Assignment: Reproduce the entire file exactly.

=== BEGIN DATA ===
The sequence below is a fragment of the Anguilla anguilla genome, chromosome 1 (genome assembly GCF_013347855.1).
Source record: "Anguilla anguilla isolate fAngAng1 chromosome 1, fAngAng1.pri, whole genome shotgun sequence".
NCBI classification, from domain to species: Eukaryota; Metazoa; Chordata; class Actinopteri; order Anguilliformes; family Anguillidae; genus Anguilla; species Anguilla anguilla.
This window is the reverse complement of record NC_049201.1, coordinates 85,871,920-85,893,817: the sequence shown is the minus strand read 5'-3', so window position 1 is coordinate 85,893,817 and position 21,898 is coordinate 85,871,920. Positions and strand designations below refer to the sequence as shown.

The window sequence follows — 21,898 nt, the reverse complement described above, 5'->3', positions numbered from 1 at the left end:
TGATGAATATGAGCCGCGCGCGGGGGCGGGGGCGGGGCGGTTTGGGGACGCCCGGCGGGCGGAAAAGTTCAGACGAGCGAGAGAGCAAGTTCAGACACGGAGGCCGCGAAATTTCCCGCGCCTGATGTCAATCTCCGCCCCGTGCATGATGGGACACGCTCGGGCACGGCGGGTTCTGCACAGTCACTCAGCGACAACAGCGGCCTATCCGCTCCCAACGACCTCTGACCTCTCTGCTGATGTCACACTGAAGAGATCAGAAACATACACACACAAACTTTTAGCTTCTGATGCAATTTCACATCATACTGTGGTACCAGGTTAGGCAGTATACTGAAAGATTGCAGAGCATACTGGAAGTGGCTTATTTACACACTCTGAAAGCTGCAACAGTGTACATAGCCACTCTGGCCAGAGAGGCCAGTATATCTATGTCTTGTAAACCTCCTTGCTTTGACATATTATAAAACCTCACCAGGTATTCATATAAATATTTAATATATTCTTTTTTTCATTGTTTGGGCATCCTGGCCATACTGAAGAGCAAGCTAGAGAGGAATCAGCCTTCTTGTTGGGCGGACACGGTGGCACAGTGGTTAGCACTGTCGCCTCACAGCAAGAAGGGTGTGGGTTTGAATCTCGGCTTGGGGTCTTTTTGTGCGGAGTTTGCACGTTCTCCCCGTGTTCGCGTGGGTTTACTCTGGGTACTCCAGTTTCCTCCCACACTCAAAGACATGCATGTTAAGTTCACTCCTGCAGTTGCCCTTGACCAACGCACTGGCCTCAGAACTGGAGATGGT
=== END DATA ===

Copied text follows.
The sequence below is a fragment of the Anguilla anguilla genome, chromosome 1 (genome assembly GCF_013347855.1).
Source record: "Anguilla anguilla isolate fAngAng1 chromosome 1, fAngAng1.pri, whole genome shotgun sequence".
NCBI classification, from domain to species: Eukaryota; Metazoa; Chordata; class Actinopteri; order Anguilliformes; family Anguillidae; genus Anguilla; species Anguilla anguilla.
This window is the reverse complement of record NC_049201.1, coordinates 85,871,920-85,893,817: the sequence shown is the minus strand read 5'-3', so window position 1 is coordinate 85,893,817 and position 21,898 is coordinate 85,871,920. Positions and strand designations below refer to the sequence as shown.

The window sequence follows — 21,898 nt, the reverse complement described above, 5'->3', positions numbered from 1 at the left end:
TGATGAATATGAGCCGCGCGCGGGGGCGGGGGCGGGGCGGTTTGGGGACGCCCGGCGGGCGGAAAAGTTCAGACGAGCGAGAGAGCAAGTTCAGACACGGAGGCCGCGAAATTTCCCGCGCCTGATGTCAATCTCCGCCCCGTGCATGATGGGACACGCTCGGGCACGGCGGGTTCTGCACAGTCACTCAGCGACAACAGCGGCCTATCCGCTCCCAACGACCTCTGACCTCTCTGCTGATGTCACACTGAAGAGATCAGAAACATACACACACAAACTTTTAGCTTCTGATGCAATTTCACATCATACTGTGGTACCAGGTTAGGCAGTATACTGAAAGATTGCAGAGCATACTGGAAGTGGCTTATTTACACACTCTGAAAGCTGCAACAGTGTACATAGCCACTCTGGCCAGAGAGGCCAGTATATCTATGTCTTGTAAACCTCCTTGCTTTGACATATTATAAAACCTCACCAGGTATTCATATAAATATTTAATATATTCTTTTTTTCATTGTTTGGGCATCCTGGCCATACTGAAGAGCAAGCTAGAGAGGAATCAGCCTTCTTGTTGGGCGGACACGGTGGCACAGTGGTTAGCACTGTCGCCTCACAGCAAGAAGGGTGTGGGTTTGAATCTCGGCTTGGGGTCTTTTTGTGCGGAGTTTGCACGTTCTCCCCGTGTTCGCGTGGGTTTACTCTGGGTACTCCAGTTTCCTCCCACACTCAAAGACATGCATGTTAAGTTCACTCCTGCAGTTGCCCTTGACCAACGCACTGGCCTCAGAACTGGAGATGGT